Making A Difference: ‘Overachiever’ Helps Kids Affected By Cancer
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MINNEAPOLIS (WCCO) — Nearly 12 million people in the United States have been diagnosed with cancer. The ugly disease has been the call to action for a junior at the University of Minnesota.
To say Zach Morris is an overachiever would be an understatement. WCCO-TV and US Bank were happy to honor his dedication to Making a Difference.
Morris was quick to tell us, he doesn’t like bragging about himself. Morris is involved in more than a dozen organizations at the U, all while maintaining a 3.7 GPA with a double major in biology and physiology.
Last week, WCCO’s Jason DeRusha surprised Morris with the Making a Difference award during a Camp Kesem Minnesota meeting.
Morris has also helped organize the school’s Relay for Live. It’s the eighth largest relay in the country and has raised more than $220,000 for cancer research at the University of Minnesota.
When asked why he does it, Morris points to one of the influential people in his life.
“Most people talk about who they lost, or who’s currently going through the battle. I always say I relay for my grandma. She doesn’t have cancer, but cancer has had the worst effect on her. She lost her brother, sister and husband to cancer,” Morris said.
That heartache fueled action. Morris is driven by finding a cure in the near future and by making a difference in people’s lives now.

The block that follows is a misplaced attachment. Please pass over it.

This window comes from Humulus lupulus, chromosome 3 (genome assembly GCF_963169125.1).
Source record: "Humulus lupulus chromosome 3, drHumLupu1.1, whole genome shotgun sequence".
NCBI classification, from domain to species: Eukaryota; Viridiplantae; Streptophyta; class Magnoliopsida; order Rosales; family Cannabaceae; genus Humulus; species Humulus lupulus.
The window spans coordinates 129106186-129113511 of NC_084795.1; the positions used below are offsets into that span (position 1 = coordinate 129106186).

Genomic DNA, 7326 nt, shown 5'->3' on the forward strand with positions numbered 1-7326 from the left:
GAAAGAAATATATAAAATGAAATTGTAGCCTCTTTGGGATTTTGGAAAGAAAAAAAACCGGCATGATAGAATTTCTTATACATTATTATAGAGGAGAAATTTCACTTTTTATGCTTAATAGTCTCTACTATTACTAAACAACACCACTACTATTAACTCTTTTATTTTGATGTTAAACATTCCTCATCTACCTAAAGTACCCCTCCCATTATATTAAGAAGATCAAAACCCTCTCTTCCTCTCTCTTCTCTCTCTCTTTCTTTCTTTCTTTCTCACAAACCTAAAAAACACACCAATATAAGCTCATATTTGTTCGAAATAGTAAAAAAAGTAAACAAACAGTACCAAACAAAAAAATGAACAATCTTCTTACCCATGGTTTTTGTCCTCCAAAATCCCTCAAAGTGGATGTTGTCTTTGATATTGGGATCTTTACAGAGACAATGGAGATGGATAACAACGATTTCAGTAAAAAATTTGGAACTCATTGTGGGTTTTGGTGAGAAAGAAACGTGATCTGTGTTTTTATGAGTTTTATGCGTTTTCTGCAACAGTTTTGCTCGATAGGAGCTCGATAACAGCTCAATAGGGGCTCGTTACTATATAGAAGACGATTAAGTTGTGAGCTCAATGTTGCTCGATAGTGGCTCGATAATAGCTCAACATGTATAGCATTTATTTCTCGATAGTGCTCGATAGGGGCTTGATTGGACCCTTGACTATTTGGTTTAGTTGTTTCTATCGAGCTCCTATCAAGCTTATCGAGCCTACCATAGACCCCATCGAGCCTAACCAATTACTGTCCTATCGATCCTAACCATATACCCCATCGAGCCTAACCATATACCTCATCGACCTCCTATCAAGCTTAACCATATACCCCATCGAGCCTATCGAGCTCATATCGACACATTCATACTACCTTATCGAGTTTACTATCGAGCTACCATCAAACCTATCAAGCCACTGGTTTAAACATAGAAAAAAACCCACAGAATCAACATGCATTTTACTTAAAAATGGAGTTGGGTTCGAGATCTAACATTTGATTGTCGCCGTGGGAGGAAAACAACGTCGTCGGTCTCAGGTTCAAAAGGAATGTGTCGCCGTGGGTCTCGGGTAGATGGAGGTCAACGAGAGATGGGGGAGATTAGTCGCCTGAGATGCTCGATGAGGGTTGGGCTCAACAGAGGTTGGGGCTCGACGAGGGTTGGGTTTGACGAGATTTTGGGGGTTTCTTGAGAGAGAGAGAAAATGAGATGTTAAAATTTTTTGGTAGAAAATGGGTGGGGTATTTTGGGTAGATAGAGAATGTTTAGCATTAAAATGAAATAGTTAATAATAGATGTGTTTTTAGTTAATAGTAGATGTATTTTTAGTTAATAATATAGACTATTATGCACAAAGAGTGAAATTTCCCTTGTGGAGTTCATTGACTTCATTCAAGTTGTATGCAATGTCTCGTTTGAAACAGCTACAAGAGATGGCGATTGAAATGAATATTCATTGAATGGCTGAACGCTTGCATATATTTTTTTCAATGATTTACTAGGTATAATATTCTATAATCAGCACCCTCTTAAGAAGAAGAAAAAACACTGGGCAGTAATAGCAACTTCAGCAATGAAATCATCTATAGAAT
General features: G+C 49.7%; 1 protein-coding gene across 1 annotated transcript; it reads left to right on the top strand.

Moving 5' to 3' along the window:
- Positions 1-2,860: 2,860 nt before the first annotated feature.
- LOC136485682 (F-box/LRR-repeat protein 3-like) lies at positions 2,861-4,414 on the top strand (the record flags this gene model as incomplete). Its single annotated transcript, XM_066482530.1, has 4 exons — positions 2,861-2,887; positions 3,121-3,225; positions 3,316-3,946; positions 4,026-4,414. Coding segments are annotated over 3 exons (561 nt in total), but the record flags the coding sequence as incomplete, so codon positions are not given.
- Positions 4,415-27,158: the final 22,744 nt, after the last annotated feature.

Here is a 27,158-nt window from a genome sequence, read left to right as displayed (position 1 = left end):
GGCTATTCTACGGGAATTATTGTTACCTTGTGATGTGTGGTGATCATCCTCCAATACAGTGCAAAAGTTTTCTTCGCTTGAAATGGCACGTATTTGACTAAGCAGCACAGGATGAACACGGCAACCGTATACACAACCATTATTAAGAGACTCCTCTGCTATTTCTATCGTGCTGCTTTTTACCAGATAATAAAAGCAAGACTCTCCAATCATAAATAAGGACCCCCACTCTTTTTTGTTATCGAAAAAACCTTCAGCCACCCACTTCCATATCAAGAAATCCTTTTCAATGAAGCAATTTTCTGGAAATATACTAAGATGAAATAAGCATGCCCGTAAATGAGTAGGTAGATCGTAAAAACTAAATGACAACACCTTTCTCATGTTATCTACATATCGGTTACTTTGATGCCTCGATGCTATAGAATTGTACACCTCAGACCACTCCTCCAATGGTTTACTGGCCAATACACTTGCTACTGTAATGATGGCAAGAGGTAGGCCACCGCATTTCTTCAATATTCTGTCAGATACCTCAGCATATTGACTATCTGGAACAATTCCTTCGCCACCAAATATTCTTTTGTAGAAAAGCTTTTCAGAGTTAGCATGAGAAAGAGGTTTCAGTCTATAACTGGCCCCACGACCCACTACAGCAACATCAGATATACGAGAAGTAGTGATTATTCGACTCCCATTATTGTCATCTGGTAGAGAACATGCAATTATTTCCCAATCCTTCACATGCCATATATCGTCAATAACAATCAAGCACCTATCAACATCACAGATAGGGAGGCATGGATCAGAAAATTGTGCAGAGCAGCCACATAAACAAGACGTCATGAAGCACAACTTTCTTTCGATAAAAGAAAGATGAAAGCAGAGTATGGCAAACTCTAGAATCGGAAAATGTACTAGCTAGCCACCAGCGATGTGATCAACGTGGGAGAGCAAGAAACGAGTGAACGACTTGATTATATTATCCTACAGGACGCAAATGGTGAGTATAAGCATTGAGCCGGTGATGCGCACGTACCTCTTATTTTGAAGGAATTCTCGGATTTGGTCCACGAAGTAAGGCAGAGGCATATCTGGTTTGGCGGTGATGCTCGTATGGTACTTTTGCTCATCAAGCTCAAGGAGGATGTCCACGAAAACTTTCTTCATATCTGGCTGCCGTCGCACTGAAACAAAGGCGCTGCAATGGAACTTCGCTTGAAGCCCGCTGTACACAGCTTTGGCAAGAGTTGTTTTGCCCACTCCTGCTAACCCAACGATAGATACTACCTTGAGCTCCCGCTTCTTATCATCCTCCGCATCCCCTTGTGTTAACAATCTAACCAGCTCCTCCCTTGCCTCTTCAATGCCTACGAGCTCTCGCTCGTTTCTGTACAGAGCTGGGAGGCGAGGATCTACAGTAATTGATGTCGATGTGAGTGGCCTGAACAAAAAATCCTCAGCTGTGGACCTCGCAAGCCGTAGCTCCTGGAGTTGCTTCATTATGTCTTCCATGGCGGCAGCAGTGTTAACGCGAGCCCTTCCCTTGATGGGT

Morris’ newest labor of love is founding Camp Kesem Minnesota, a free summer camp for kids whose parents have or had cancer.
“Cancer is terrible and has all these horrible effects. We’re able to provide something, and they’re able to get something good out of their cancer treatment,” Morris said of the kids who attend the camp. “The families have told us it changes their kid forever. In an email one parent said Camp Kesem is the best thing that cancer ever did for them.”
One thing his family and friends constantly ask isn’t of his time, they ask how he juggles it all.
“I like to stay busy,” Morris laughed.
The chaotic schedule is welcomed by Morris. He says he gets more out of these opportunities than he ever imagined.
“I make some sacrifices, too. I don’t go out every weekend like a bunch of people in college, and I don’t get to go to all the football games. But I wouldn’t trade a football game for doing Making Strides Against Breast Cancer ever. I would rather be volunteering with Camp Kesem or American Cancer Society or anything than sitting on Facebook,” he said.
Because this is Camp Kesem’s first summer in Minnesota, it needs campers. Organizers are hoping to get 40 kids enrolled. It’s open to kids ages 6 through 13 whose parents have or were treated for cancer. For more information, visit firstname.lastname@example.org.